Problems with squatters discovered in the Atlantic City Tourism District on Thursday underscore the need for vigilance in tearing down blighted properties, officials said.
Tourism District Commander Tom Gilbert said employees of the Special Improvement Division were making their rounds Thursday morning when they spotted several squatters in an otherwise abandoned duplex about a block from the Boardwalk on South Texas Avenue.
A group of people who were not identified were found sleeping at the foot of the steps of the property. Further inspection of a set of nearby row homes on Stanley Court found that back windows of a property there had been broken open and the home was filled with debris and mattresses likely from other squatters, Gilbert said.
"One of the challenges is just figuring out where this is going on. As we're seeing, there's opportunity there for this to happen," Gilbert said.
Earlier this week, the Casino Reinvestment Development Authority voted to allocate another $1.5 million to the city to tear down eyesores in the resort's Tourism District. Funding has been allocated twice before, bringing the total amount available to the city to $4.5 million.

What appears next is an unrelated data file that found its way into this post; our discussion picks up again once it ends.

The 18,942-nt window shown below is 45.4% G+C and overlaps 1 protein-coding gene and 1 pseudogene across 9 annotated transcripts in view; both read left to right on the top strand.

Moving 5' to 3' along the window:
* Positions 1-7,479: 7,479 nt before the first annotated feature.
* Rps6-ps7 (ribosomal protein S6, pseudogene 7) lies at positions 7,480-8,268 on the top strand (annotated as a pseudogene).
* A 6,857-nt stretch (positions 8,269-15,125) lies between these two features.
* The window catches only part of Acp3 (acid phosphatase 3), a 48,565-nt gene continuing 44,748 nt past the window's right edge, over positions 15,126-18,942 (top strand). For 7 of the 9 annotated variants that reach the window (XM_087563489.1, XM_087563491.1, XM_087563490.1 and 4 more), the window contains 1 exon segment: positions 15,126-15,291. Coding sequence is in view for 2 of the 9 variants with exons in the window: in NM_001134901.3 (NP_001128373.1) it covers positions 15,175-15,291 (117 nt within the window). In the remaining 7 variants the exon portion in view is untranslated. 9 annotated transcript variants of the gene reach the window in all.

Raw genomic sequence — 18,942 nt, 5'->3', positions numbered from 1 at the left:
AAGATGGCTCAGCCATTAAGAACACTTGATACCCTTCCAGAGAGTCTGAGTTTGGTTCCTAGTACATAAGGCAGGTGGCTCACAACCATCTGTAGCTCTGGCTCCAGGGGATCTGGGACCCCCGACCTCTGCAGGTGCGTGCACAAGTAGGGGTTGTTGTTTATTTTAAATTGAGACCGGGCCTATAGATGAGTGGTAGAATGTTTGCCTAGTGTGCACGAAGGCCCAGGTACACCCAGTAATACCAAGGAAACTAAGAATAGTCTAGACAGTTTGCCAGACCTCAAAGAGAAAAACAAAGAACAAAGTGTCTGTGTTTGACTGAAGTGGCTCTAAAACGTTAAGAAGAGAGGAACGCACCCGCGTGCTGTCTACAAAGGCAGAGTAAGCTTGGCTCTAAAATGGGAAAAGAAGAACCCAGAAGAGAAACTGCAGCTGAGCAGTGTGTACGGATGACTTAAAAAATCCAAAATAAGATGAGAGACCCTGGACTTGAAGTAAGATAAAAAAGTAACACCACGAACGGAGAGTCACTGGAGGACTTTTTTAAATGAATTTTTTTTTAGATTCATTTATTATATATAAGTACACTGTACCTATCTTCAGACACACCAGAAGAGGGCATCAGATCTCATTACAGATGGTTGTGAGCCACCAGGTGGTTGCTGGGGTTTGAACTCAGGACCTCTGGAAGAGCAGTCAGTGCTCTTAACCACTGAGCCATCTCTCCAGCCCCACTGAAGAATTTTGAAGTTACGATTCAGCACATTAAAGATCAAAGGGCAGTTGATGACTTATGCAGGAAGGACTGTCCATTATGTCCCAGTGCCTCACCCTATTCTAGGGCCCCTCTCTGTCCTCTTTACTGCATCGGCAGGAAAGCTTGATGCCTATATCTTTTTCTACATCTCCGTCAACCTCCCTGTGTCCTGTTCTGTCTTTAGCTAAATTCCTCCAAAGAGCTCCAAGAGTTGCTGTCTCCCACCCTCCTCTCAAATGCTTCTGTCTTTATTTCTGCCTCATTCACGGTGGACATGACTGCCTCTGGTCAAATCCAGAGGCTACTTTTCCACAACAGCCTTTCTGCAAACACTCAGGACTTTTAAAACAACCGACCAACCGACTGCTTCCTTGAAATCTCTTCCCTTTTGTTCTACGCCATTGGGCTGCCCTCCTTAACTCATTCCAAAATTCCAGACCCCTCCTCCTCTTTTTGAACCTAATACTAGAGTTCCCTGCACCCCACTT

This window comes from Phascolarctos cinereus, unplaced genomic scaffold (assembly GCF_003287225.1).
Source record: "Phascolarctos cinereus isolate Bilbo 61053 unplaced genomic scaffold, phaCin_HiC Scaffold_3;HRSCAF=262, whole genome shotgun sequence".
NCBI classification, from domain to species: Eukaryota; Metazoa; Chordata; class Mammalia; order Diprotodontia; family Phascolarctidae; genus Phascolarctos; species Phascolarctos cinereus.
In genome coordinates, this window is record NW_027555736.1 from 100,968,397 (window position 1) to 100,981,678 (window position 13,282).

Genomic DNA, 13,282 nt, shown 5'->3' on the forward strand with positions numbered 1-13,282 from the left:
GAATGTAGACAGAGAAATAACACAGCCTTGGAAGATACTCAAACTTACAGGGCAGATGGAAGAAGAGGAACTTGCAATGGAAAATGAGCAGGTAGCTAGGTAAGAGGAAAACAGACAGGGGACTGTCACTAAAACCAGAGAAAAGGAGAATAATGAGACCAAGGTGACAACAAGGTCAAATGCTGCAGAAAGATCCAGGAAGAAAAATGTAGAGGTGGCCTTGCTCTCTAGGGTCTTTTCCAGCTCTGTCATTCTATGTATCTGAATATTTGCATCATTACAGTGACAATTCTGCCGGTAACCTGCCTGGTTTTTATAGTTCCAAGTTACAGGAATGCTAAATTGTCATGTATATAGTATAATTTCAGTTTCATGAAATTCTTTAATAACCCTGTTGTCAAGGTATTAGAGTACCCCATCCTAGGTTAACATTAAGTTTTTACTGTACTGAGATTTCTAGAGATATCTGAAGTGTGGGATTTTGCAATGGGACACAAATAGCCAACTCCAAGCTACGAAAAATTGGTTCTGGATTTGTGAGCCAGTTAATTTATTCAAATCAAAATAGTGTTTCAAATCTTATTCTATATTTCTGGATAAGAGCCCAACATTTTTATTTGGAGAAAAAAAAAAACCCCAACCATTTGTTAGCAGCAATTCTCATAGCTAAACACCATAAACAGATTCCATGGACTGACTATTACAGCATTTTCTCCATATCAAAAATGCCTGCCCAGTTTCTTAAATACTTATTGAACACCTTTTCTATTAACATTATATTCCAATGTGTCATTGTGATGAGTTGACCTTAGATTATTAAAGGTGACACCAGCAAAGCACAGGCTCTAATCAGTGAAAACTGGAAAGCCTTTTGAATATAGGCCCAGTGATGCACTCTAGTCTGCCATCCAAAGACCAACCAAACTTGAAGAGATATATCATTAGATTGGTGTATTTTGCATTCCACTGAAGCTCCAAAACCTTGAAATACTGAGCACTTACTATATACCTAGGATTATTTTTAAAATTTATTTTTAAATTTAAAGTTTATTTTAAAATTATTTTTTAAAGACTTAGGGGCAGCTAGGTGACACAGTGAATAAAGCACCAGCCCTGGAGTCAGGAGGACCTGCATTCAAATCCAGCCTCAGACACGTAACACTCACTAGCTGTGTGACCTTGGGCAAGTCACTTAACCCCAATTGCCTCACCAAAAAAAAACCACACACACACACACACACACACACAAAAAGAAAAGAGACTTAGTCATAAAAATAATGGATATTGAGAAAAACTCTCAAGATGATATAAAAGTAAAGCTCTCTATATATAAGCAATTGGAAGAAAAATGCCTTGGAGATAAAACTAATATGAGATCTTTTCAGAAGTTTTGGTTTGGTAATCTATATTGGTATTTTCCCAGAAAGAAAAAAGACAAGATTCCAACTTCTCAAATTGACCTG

Last year, the city tore down 23 blighted buildings with the funds, city officials have said. The city has a right to foreclose on and demolish properties after a series of actions are taken with no response from the property owner. The owner remains responsible for the expense, but recouping the funding can take an indefinite amount of time or in some cases never happens at all.
The CRDA has agreed to reimburse the city for those costs for buildings in the Tourism District
Gilbert said he was unsure whether the properties involved in Thursday's incidents were on a demolition list. A group of of city officials are meeting today to discuss what the city's most pressing demolition needs are.
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